Olympic Destroyer's 'False Flag' Changes the GameKaspersky Lab researchers uncover evidence of how the attackers who targeted the Winter Olympic Games impersonated an infamous North Korea hacking team.
KASPERSKY LAB SECURITY ANALYST SUMMIT 2018 – Cancun – Researchers from Kaspersky Lab here today revealed new details on how a sophisticated attack group behind the cyberattacks against the recent 2018 Winter Olympics' network posed as an infamous North Korean nation-state group to throw off investigators.
The crippling Olympic Destroyer attack that hit several systems supporting the Pyeongchang Winter Olympics last month may have forever changed the game of attack attribution: the sophisticated attackers created a convincing forgery of malware associated with the North Korean nation-state Lazarus Group, fooling several experts who initially pinned the blame for the attacks on the DPRK.
Olympic Destroyer temporarily disabled the Olympics IT systems, shutting down WiFi, monitors, and the Olympics website such that ticketholders were unable to print their tickets. Kaspersky researchers also found the destructive worm also hit several ski resorts near the Olympics, where it disabled gates and lifts.
Vitaly Kamluk, head of Kaspersky Lab's Asia Pacific research team, said in an interview that his team can't positively identify the real attackers, but they found that the attackers used several TTPs normally associated with Sofacy, aka Fancy Bear, a nation-state attack group. The researchers classify Sofacy as a Russian-speaking group, but stop short of calling them a Russian nation-state operation. "We didn't attribute this [Olympic Destroyer] to Sofacy. We looked at the [attack] infrastructure" and spotted TTPs associated with the Russian-speaking attack group, he said.
A Washington Post report late last month said US intelligence officials have ID'ed Russia's GRU military hacking unit as the perpetrators of Olympic Destroyer, posing as attackers out of North Korea by using North Korean IP addresses and other false flags.
Kamluk says Olympic Destroyer employed the Proton email service, the NordVPN service as well as a hosting provider, MonoVM, all of which Sofacy has been known to use. There were other TTPs his team found as well, but he declined to disclose them for now.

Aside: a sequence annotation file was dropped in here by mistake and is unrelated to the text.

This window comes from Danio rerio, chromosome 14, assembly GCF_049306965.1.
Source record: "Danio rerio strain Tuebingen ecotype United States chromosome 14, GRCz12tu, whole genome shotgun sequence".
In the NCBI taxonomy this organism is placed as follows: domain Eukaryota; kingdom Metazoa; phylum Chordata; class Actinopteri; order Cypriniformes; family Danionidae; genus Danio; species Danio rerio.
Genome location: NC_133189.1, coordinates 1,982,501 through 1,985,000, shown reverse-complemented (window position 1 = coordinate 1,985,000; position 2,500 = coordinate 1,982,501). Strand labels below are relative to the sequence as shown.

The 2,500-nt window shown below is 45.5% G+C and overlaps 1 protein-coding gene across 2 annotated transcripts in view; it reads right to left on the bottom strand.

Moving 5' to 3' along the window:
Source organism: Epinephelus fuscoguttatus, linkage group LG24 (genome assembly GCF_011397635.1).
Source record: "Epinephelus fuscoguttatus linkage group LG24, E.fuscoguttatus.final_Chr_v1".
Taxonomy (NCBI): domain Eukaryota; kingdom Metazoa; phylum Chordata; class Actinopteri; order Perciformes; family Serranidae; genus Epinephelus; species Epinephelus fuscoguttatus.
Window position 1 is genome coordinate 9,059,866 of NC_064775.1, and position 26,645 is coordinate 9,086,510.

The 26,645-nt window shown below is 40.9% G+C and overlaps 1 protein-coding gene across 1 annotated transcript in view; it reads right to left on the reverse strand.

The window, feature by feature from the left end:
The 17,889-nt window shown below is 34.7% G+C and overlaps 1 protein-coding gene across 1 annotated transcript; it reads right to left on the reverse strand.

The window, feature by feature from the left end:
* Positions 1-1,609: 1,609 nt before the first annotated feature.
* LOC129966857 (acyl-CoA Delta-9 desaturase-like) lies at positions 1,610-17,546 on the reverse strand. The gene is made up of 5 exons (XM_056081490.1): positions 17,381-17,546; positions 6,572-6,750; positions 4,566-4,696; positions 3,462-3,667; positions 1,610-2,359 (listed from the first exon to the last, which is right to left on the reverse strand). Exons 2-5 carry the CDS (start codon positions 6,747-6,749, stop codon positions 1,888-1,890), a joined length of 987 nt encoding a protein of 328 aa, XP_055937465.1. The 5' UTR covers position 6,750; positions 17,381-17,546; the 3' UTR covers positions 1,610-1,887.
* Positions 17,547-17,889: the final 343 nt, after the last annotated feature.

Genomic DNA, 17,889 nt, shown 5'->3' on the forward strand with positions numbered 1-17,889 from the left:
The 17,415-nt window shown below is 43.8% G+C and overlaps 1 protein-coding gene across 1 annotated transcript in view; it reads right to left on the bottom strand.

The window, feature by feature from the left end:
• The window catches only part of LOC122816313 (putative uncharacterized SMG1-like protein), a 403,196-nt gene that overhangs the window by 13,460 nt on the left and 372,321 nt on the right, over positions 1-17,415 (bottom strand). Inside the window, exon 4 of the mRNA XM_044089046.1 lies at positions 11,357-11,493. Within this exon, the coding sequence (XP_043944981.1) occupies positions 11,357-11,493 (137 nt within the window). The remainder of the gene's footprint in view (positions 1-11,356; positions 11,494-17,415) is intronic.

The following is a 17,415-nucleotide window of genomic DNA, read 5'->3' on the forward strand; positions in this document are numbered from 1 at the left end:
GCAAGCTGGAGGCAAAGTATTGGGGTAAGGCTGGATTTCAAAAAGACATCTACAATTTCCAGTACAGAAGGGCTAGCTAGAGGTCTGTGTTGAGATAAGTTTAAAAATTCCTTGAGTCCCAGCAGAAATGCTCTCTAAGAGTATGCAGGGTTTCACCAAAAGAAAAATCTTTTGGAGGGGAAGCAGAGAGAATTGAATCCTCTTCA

In all, Olympic Destroyer hit not only the Pyeongchang2018.com network, but also IT service provider Atos in France, a software vendor that automates some functions at ski resorts, and two ski resort hotels, according to Kaspersky's research. "At those hotels we helped, we found backdoors to deploy the propagation of the worm," Kamluk said.
Igor Soumenkov, principal security researcher at Kaspersky Lab, noticed something was fishy about the Lazarus Group malware in the attacks. Looking more closely at the malware wiper file headers, he discovered one of the headers had been forged: it didn't belong to Lazarus. That header was proof that the attackers had tried to hide behind the Lazarus malware as a false flag operation. "We have 100% confidence this is not Lazarus Group," Soumenkov said in a presentation here today.
Turns out the attackers may have inadvertently forgotten to encrypt some of the code, leaving it exposed as a fake, according to the researchers. "After the Olympics attacks they made another binary attack and forgot to encrypt, I think," Soumenkov said.
But the attacks initially appeared to have all the earmarks of Lazarus Group.
"They fooled a lot of smart people," Kamluk said of the attackers. "They wanted to be discovered. They didn't clean up after themselves and made the malware easily discoverable. They wanted it to be discovered as Lazarus Group," he said.
"They were not just relying on simulation" of Lazarus Group, he said. "This was a game-changer."
The researchers pointed out that the attackers didn't wreak the amount of destruction they could have with the systems they infected and the administrative accounts that had obtained. They wiped files in Windows shares, disabled Windows services, rendered some systems unbootable, reset event logs, and deleted some backups. "By deleting and destroying all local data, they could have easily devastated the Olympic infrastructure. Instead, they decided to do some 'light' destruction," the researchers wrote in a blog post today.
Kamluk speculates that the attackers had set the stage for another campaign, given the additional code and clues his team found.
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Kelly Jackson Higgins is the Executive Editor of Dark Reading. She is an award-winning veteran technology and business journalist with more than two decades of experience in reporting and editing for various publications, including Network Computing, Secure Enterprise ... View Full Bio